A few things to note about this scenario: 

  • Outside air can be measured and controlled directly at the outside air inlet. 
  • CO2 and occupancy are measured for each zone at the zone. 
  • Zones send their occupied status to the AHU based on CO2 differential. 
  • There are two outside air cubic feet per minute flow setpoints. 
  • Outside air is controlled to the measured minimum zone cubic feet per minute per square foot ventilation rate Ra 
  • Outside air is increased back up to the design airflow rate Vbz (Ra + Rp) measured maximum. 

Table 1: This shows the rate per person (Rp) and rate per area (Ra), resulting in the total ventilation rate for the space — called the ventilation breathing zone (Vbz) cfm. Actual values adapted from ASHRAE Standard 62.1-2016 Table 6.2.2.1. Courtesy: Envise

Table 2: This shows the cubic feet per minute reduction if there are no persons in the room, based on ASHRAE information. Courtesy: Envise

Typical sequence of operations for this AHU/VAV system scenario: 

  1. The ventilation outside air damper will modulate to maintain the minimum outside air design setpoint value once the unit is enabled to run. 
  2. The minimum outside air cubic feet per minute will be increased on a trim and respond setpoint optimization sequence: each zone associated with the AHU will be capable of registering a vote for more ventilation air. Upon a demand for one or more CO2 monitored zones, the minimum outside air cubic feet per minute will be allowed to gradually increase up to the “design maximum” ventilation rate.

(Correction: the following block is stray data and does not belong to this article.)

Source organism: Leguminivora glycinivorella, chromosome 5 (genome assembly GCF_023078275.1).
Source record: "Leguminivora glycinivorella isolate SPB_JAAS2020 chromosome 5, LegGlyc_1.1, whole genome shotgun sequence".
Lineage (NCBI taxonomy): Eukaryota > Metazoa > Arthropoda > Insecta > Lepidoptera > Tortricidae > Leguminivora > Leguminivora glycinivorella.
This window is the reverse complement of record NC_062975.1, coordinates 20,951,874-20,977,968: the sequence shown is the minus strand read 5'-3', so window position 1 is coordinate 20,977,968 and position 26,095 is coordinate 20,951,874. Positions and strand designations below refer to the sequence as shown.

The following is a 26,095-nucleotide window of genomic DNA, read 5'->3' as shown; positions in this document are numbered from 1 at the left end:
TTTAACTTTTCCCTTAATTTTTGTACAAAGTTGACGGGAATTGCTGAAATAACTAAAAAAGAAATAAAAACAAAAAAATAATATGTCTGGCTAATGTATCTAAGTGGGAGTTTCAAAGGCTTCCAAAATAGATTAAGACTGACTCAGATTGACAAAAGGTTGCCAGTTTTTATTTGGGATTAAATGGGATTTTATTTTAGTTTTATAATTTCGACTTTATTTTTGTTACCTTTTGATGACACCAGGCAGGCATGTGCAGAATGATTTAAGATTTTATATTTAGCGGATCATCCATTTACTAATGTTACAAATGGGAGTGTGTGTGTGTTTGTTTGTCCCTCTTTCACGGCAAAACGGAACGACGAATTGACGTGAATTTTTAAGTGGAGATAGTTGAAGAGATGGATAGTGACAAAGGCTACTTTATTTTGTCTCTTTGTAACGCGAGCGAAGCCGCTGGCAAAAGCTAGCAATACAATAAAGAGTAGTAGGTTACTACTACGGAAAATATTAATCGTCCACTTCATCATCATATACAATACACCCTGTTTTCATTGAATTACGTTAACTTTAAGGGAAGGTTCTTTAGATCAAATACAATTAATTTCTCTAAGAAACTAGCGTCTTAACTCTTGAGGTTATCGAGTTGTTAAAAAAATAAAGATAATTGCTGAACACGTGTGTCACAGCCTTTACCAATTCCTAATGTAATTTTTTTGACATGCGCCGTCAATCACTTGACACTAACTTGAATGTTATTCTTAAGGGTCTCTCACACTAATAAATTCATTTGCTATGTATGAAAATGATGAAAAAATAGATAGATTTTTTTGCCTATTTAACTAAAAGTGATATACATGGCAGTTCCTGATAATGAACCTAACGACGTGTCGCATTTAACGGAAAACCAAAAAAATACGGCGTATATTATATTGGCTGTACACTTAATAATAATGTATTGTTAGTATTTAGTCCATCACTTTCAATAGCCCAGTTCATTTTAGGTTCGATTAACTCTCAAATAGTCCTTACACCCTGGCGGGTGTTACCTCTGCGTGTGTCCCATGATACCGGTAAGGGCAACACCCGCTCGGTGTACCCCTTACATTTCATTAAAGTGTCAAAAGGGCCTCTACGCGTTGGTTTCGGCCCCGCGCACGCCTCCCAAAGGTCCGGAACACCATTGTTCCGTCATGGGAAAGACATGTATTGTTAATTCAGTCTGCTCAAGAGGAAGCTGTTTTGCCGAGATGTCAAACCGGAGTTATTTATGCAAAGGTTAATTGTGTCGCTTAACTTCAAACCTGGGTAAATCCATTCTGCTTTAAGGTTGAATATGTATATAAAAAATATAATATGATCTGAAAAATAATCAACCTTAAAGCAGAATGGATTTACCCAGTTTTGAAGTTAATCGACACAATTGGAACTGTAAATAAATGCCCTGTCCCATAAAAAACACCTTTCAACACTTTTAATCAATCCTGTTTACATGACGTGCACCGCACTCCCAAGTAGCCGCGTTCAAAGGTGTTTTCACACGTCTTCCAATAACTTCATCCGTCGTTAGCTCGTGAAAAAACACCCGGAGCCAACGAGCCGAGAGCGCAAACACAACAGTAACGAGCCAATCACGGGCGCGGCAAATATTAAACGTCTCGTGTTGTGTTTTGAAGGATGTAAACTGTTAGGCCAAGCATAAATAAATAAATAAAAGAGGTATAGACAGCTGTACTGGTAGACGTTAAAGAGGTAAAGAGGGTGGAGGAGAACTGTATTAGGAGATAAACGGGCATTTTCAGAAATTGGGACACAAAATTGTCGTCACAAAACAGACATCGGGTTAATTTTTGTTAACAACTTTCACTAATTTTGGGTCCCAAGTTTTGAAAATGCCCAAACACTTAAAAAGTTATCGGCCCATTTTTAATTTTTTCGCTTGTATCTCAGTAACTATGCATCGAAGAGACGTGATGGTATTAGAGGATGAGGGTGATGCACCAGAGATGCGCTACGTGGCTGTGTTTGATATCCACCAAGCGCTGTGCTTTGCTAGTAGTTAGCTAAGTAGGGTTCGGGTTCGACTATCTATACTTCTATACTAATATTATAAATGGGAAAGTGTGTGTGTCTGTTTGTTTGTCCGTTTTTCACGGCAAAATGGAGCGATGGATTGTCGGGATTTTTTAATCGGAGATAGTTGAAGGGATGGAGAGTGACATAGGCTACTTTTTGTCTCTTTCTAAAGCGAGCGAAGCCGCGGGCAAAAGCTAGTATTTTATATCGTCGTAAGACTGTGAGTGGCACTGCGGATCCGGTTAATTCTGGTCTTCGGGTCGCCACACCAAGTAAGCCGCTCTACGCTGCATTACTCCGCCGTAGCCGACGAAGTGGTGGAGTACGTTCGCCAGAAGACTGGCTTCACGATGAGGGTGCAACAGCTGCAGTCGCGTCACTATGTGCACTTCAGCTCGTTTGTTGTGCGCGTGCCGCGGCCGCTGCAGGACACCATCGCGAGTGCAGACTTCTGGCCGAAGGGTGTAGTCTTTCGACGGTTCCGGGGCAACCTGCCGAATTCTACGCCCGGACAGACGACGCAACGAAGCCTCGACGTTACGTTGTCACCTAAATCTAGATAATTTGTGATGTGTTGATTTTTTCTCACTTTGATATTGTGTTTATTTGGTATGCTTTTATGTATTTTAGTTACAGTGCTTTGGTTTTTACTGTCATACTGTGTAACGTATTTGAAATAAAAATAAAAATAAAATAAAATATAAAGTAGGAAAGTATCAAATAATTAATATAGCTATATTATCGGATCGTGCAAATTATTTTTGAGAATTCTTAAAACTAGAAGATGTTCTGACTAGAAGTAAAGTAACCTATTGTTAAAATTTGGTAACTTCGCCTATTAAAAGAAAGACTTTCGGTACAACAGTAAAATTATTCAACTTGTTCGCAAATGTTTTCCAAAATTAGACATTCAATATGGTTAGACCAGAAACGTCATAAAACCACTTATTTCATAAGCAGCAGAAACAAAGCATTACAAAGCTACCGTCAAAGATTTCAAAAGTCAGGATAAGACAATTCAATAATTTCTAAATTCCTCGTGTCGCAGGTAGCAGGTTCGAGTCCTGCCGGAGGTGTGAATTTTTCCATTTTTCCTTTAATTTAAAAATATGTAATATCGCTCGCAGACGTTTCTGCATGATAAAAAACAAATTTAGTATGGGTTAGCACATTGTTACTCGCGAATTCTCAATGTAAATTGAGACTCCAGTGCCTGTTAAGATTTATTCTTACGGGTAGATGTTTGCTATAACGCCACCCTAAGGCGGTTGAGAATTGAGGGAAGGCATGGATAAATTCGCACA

3. As the CO2 in the monitored zones decreases, minimum outside air cubic feet per minute will be decreased back to the scheduled “minimum” ventilation rate. 
  4. The following represents the trim and respond formula to be calculated once every five minutes (adj.): 

 OA cfm = [(max cfm stpt – min cfm stpt)/20] * (votes)] + last cfm value 

When the votes go to zero, then the cubic feet per minute will be trimmed back to minimum once every five minutes (adj.):  

OA cfm = last cfm value – (max cfm value – min cfm stpt)/*20 

For engineers concerned about a ventilation increase that is too gradual, this factor in the default formula can be changed and lowered to produce a faster and more dramatic response to CO2 changes. This is best determined in the field during system commissioning. 

Mechanical engineers should consider the cost of CO2 sensors, aesthetics and reliability/calibration of these sensors. When considering CO2 sensors, know that: 

  • Most control system manufacturers have CO2 options built into their zone sensors, which helps bring the cost down and improve the “look.” 
  • CO2 sensors are easy to maintain and calibrate if you understand how they self-calibrate. 
  • Physical destruction is the most common problem. 
  • Building automation system service agreements are highly recommended. 

The use of a separate outside air CO2 sensor is not recommended for a few reasons. First, if the sensor does need to be calibrated or otherwise fails, you not only cause problems with a zone but with your entire building. Second and most importantly, it is simply not needed. Ambient CO2levels in the atmosphere are currently at 414 to 430 ppm worldwide.  

Dewpoint monitoring and control 

You may notice that several of these methods use sensible chilledwater coils. As a result, condensation at the zone may not be desired, and if you are in a situation where you may be condensing at the zone, you might find the zone outside the ASHRAE 55 standard for thermal comfort as well. For both of these reasons, controlling to a dewpoint is more desirable than basic relative humidity control.